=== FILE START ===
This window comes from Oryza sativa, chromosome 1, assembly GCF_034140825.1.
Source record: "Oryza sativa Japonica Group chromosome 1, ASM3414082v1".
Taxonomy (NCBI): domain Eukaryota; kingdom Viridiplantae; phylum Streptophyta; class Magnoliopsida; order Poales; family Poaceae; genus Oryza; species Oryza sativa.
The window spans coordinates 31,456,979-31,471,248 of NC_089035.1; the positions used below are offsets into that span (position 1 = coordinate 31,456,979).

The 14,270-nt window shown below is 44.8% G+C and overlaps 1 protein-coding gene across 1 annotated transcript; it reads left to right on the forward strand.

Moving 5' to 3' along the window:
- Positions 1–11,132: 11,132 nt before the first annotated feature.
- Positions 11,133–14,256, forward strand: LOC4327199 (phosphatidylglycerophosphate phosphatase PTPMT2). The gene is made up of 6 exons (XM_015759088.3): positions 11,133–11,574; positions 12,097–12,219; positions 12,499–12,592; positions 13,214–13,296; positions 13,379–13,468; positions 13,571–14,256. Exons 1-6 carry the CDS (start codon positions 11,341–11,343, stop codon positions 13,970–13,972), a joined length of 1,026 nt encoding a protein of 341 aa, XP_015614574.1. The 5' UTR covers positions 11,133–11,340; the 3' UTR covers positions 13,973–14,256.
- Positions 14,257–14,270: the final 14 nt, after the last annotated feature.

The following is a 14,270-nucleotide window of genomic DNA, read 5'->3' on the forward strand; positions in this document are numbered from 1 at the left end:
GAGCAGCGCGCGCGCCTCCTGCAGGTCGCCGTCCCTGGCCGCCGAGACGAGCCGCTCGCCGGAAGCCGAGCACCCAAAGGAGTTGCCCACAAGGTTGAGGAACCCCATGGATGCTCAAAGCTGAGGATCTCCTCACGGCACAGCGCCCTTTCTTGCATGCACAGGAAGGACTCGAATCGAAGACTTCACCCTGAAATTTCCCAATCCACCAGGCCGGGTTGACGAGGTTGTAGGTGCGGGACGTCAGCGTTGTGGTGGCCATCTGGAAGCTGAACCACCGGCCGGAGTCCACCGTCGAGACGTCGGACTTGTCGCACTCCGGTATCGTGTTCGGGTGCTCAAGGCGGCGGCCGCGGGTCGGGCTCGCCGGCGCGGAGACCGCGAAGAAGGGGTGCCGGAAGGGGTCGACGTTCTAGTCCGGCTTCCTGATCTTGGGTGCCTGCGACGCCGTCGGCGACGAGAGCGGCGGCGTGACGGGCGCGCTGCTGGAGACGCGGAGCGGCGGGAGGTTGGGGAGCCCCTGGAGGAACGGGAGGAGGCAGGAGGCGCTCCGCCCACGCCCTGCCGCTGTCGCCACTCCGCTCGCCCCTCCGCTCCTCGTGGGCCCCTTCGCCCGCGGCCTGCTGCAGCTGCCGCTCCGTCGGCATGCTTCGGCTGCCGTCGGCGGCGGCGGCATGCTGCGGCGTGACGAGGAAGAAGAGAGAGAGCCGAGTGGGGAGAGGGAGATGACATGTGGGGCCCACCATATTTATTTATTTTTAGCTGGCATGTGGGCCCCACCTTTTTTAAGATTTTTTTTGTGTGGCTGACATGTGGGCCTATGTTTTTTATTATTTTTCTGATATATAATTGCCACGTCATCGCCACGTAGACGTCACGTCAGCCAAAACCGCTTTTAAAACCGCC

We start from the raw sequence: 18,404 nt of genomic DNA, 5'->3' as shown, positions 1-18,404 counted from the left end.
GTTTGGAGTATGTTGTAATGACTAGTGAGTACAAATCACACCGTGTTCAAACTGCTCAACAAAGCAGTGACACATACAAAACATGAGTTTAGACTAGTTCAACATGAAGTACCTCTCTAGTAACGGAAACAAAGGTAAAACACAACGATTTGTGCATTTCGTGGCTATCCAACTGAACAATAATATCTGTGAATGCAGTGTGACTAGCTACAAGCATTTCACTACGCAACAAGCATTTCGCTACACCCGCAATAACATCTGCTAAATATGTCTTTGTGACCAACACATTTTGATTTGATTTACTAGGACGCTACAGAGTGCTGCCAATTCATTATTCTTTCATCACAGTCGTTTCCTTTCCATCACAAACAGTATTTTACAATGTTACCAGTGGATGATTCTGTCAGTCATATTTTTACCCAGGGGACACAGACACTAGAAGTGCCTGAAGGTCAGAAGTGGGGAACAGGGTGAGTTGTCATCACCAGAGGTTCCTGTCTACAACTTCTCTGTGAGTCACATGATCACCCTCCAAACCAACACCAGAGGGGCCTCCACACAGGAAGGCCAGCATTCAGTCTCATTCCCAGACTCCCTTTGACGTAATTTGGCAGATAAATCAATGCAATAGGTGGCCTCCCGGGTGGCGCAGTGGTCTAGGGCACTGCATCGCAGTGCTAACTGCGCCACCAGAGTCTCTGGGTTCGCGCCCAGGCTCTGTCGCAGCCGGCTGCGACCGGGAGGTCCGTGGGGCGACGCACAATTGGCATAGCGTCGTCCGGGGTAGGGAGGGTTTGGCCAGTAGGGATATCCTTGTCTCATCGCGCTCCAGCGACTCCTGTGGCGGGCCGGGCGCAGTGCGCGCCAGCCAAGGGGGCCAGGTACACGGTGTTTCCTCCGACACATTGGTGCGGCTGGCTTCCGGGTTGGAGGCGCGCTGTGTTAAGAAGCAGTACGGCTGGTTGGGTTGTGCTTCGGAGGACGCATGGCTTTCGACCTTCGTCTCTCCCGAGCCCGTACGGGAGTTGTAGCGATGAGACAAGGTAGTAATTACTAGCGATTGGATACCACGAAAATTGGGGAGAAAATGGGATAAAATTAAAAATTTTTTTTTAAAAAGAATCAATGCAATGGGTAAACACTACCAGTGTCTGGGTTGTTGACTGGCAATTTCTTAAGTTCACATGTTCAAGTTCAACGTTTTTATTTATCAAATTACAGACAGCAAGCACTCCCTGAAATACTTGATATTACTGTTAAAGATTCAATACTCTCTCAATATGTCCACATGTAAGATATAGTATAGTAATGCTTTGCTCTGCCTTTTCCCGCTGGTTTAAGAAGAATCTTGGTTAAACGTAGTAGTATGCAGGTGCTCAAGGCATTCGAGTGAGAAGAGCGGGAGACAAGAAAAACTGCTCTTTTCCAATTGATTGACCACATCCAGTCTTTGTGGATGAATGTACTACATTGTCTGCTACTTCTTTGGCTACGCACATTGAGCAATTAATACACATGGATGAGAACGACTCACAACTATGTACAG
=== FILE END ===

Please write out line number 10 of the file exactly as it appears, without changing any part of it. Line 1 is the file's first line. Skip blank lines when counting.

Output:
The following is a 14,270-nucleotide window of genomic DNA, read 5'->3' on the forward strand; positions in this document are numbered from 1 at the left end: